Kr: Livestreaming platforms are seeing more user activity, as people look for entertainment due to COVID-19 lockdowns and social limitations. How is it working for M17 so far?

HO: We knew that our platform was the perfect venue for artists out of work, to allow them to earn a livelihood during COVID-19. We decided to come up with several programs to help where we could.

For instance, we previously held in-person music festivals in Japan on a regular basis before COVID-19. After the initial outbreak, we adjusted to an online festival where only streamers who won the online competition would participate. The online festival was then open to all our 17 Live fans, without restrictions. This provided our users and fans with the opportunity to interact with their favorite streamers. This festival was streamed in real-time on the 17 Live platform.

Kr: How do you envision the future of the livestreaming industry? Has new potential been unlocked during the pandemic?

HO: We discovered that the pandemic only accelerated the adoption of livestreaming as a normal entertainment media platform. We captured this opportunity by establishing the highest number of projects in our history from March to May. We consider this a huge success, given the number of user views, comments, and Baby coins [in-app currency to buy digital gifts], which were all above average.

We have had recent success where we combined e-commerce opportunities with our livestreamed music events and concerts. Musician and concert merchandise sold at a rate that was double the average compared to the conventional method. Our platform helps artists to reach an exponentially larger audience than live in-person concerts.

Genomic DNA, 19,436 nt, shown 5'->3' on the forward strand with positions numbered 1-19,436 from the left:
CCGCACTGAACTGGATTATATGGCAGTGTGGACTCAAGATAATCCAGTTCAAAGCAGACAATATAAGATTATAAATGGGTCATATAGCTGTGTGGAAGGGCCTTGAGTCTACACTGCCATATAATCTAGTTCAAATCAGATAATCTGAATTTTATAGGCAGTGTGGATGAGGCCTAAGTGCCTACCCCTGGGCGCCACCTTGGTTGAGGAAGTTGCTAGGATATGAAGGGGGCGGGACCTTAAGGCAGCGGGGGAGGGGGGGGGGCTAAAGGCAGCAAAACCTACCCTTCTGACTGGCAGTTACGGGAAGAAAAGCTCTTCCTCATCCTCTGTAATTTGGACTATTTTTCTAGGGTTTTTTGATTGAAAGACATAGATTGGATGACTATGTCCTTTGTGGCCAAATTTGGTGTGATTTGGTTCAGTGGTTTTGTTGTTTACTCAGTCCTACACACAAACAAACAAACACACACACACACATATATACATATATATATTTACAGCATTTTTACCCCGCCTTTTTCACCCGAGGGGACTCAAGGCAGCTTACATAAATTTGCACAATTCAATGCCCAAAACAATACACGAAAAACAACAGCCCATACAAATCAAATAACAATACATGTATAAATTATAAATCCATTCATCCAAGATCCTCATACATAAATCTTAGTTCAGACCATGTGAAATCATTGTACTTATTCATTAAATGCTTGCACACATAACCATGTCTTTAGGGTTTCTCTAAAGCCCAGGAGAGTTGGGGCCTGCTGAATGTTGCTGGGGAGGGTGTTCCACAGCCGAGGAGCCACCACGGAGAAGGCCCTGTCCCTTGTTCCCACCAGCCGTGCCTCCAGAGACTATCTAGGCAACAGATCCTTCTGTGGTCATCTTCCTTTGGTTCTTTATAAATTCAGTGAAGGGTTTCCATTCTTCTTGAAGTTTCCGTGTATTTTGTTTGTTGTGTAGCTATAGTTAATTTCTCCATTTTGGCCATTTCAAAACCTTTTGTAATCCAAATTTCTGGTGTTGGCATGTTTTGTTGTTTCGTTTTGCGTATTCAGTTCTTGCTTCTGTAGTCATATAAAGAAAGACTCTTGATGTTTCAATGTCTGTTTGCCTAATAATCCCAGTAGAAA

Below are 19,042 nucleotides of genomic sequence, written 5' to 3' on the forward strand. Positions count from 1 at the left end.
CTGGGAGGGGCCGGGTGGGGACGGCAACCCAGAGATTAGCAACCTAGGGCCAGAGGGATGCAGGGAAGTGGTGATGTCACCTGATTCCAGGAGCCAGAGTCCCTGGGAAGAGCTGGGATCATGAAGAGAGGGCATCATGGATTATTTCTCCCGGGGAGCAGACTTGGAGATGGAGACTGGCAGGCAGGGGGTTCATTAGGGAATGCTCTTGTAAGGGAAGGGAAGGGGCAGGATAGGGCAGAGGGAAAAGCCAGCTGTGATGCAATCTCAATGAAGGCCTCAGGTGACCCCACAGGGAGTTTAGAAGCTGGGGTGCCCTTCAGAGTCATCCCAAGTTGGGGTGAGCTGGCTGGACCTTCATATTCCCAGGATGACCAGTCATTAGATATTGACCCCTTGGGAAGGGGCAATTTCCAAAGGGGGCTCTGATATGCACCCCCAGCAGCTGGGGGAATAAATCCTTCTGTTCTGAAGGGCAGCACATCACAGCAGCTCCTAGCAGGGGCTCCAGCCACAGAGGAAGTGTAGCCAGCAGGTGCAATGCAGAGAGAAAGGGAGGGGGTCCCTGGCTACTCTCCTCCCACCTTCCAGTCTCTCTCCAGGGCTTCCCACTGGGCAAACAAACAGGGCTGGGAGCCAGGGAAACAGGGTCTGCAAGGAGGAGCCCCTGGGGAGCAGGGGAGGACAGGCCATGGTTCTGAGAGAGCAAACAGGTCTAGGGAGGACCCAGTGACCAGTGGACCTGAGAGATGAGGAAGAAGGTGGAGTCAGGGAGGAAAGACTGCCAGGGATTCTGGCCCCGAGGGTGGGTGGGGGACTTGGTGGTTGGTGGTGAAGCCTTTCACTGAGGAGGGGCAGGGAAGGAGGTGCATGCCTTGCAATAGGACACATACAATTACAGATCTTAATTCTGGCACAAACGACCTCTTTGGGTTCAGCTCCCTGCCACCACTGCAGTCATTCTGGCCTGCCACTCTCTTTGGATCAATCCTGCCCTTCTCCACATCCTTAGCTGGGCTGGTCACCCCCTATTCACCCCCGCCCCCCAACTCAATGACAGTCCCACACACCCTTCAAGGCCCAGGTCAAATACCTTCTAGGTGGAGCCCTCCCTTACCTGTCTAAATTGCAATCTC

In fact, if we are to extrapolate these events to even larger mainstream bands, think about the potential. The time and money saved are immense on our platform when compared to a regular concert tour, which includes costs associated with flights, insurance, logistics, equipment rental, stadium rental, local staffing concerns, and others. We are excited to offer our livestreaming musical events service to a broader and more international audience than ever imagined.

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Kr: Which countries are going to be your key markets this year, especially with expansion plans for the US and countries in the Middle East?

HO: We have some very exciting plans in store, but I think it would be premature to talk about them now. However, you can see from our recent acquisition of MeMe Live that we have an interest in multiple markets.

Japan has grown to become our main market over the past years. With the stable base of Japan, we will be shifting the resources to developing markets such as the US, India, the Middle East, and North Africa.

Kr: What can users and creators expect from M17 in the future? Will there be more unique features to strengthen your company’s position?

HO: We continue to focus our time on streamer diversification. Livestreaming has gathered huge attention from those who are seeking ways to earn money to replace offline businesses.

For example, we have noticed that certain genres have been very exciting and have grown rapidly. For instance, pet shops have started animal streaming, while athletes have been talking about their activities to interact with fans. Also, retail stores have been actively reaching out to start live commerce activities. We are always re-inventing livestreaming and look to improve our product as a whole.